by Palestine Solidarity Project
On September 20, 2006, in the village of Beit Ommar, activists with the Palestine Solidarity Project visited the farmland of Abu Jaber and his brother Abu Sameer. This is the third time that activists with the Project have met with the farmers to document damage done to their land by nearby Israeli colonial settlers.
Three months ago, international activists began meeting with Abu Jaber and Abu Sameer, though attacks on their land date back many years. These activists previously visited the farmers in July and August of this year. On September 15th 2006, five days prior to PSP’s visit, Abu Jaber and Abu Sameer’s land was once again attacked by settlers from Bat Ayin. These attacks have become more frequent as the olive harvest approaches, and presently, the land is attacked nearly twice per week.
Typically, when the settlers come to the land, they cut olive and plum trees, and grape vines. They uproot trees from the earth and throw stakes and plants into nearby bushes. Olives, plums and grapes are picked from the trees and stolen, while some crops are thrown to the ground to decay in the sun or to be eaten by illegally grazing settler livestock.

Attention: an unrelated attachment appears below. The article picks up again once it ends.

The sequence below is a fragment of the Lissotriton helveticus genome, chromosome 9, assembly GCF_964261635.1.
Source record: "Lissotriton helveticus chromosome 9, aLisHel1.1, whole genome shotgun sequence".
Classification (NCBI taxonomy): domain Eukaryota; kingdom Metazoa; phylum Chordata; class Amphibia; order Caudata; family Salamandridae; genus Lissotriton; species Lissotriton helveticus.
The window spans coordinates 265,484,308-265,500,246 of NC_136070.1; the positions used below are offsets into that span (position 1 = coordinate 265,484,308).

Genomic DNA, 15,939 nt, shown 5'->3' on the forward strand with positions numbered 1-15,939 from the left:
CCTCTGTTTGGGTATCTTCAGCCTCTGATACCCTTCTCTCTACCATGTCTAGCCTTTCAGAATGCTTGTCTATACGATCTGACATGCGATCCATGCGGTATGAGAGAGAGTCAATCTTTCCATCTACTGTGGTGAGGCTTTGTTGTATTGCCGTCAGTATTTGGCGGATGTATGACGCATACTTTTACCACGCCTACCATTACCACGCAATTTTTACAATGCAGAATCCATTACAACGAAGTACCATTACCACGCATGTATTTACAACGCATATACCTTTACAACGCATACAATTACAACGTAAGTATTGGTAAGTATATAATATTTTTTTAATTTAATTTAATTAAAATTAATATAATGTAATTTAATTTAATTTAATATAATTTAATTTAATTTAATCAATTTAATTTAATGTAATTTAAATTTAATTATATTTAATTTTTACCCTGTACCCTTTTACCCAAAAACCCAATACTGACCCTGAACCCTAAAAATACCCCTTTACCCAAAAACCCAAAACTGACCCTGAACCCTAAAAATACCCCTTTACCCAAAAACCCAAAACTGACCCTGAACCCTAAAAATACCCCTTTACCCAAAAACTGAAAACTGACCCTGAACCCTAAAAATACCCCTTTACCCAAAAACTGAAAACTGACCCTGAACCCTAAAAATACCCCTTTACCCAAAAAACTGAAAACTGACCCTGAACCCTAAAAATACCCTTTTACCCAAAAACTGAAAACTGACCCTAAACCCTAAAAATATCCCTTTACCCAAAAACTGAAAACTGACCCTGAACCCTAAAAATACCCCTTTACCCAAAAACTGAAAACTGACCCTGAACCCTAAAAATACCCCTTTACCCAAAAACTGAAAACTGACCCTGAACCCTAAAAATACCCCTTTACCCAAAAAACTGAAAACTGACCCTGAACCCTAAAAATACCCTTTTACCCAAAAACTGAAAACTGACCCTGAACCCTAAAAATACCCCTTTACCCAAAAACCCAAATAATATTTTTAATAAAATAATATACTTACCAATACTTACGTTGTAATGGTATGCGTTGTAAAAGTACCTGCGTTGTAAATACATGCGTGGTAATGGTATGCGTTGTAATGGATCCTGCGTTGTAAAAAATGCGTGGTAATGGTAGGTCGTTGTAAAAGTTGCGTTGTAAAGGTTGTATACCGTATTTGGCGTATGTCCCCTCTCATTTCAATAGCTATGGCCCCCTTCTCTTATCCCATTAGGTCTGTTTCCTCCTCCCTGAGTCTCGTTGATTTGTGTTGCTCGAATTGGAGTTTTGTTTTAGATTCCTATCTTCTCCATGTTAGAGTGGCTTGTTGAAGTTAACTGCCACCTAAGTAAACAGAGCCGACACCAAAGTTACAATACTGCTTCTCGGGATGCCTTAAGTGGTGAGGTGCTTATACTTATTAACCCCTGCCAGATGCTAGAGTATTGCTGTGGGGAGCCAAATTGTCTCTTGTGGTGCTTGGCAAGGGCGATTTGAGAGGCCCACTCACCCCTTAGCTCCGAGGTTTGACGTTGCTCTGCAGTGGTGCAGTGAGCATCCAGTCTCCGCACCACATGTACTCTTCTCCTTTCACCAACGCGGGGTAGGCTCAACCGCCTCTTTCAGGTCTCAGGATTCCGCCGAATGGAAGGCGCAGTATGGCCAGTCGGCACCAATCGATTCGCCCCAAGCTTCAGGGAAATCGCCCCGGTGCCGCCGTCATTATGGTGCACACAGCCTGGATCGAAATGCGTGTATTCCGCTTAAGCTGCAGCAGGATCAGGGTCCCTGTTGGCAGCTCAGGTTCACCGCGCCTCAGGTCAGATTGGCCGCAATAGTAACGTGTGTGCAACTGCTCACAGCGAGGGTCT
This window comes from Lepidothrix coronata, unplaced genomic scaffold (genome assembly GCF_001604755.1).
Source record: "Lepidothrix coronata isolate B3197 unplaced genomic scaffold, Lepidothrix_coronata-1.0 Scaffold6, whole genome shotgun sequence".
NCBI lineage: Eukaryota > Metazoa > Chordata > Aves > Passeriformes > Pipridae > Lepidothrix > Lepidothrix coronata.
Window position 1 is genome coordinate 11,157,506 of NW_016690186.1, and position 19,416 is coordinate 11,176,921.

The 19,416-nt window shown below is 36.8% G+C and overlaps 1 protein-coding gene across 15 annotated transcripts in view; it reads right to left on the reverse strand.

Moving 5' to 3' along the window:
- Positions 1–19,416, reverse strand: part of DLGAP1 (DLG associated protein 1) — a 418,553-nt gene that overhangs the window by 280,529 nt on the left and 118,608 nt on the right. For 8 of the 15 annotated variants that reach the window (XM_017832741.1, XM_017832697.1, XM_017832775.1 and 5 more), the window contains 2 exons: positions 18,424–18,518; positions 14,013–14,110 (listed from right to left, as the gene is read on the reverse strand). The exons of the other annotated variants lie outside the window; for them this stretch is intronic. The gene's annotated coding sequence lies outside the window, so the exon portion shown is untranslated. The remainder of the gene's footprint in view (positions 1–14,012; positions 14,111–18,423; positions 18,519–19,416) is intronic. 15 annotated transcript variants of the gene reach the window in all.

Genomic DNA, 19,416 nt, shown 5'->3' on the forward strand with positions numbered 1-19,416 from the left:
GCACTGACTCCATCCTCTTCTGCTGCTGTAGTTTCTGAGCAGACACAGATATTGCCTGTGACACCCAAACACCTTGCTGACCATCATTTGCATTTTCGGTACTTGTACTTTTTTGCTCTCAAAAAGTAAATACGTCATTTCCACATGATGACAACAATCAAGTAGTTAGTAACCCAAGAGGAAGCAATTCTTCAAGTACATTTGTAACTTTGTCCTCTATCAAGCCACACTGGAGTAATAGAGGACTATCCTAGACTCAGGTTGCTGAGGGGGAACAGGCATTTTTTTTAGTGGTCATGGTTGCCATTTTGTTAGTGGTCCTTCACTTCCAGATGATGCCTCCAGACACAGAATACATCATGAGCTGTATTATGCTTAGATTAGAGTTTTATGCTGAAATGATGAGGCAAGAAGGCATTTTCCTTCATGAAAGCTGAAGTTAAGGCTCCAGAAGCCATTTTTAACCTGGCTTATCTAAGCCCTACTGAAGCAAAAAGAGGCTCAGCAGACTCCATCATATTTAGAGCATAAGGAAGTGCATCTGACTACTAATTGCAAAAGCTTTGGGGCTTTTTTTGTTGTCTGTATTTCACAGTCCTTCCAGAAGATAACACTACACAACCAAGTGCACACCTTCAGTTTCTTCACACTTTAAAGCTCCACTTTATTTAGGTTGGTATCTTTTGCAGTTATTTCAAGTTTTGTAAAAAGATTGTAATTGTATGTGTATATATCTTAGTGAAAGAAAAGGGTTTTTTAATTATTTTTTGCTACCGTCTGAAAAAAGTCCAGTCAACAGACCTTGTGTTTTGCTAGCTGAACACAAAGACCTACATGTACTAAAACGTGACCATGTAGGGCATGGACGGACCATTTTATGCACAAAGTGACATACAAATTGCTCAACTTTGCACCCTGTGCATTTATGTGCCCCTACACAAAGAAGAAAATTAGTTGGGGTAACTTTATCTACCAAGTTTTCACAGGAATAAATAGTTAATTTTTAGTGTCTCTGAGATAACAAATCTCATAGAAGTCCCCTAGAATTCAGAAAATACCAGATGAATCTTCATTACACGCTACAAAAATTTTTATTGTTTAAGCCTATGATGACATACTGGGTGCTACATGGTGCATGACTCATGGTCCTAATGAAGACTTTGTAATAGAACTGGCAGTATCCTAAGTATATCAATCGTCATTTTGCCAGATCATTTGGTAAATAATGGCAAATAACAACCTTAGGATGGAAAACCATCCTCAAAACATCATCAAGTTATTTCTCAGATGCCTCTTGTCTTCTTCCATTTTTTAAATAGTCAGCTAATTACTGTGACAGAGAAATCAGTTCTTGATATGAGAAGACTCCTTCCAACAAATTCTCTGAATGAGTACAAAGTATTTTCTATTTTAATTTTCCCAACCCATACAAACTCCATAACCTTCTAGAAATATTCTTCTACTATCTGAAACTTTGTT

While at the activist’s last visit similar destruction was photographed, videotaped and documented, on this visit, the damage had increased. More plants had been destroyed, more crops had been stolen and more of the farming infrastructure had been removed and mangled.
For several years prior to the attacks in 2006, Abu Jaber and Abu Sameer have been attempting to litigate against this problem through the Palestinian Land Defense Committee, which joins Israeli and Palestinian lawyers to aid farmers in trouble. As of now, this attempt to seek justice through the Israeli court system has been fruitless. This experience is common for Palestinians seeking to have their grievances addressed through the legal system of the Occupation. The nature of the Occupation creates parallel and unequal legal systems for Palestinians and Israelis seeking to solve their problems through the court. Had Abu Jaber attacked the farm land of the Bat Ayin settlement, the Apartheid court system would have likely fined and imprisoned him, though when the situation is reversed, nothing happens and the racist nature of the Occupation courts is made apparent.
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